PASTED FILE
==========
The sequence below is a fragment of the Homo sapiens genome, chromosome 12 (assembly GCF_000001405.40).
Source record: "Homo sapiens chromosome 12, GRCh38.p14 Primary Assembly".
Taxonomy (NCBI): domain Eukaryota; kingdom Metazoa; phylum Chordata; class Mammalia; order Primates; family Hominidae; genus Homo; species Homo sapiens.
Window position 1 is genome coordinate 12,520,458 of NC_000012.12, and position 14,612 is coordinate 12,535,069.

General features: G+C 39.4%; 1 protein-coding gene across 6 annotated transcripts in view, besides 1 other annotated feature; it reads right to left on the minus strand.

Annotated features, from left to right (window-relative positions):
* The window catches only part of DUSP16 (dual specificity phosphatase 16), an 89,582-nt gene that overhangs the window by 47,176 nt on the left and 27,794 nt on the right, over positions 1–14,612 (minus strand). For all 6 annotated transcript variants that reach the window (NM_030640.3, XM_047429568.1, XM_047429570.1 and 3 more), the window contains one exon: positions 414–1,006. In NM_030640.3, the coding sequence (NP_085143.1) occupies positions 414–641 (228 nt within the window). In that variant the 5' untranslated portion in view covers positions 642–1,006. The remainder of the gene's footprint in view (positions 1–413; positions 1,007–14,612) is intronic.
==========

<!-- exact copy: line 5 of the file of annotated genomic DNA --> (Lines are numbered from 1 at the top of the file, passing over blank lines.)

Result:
General features: G+C 39.4%; 1 protein-coding gene across 6 annotated transcripts in view, besides 1 other annotated feature; it reads right to left on the minus strand.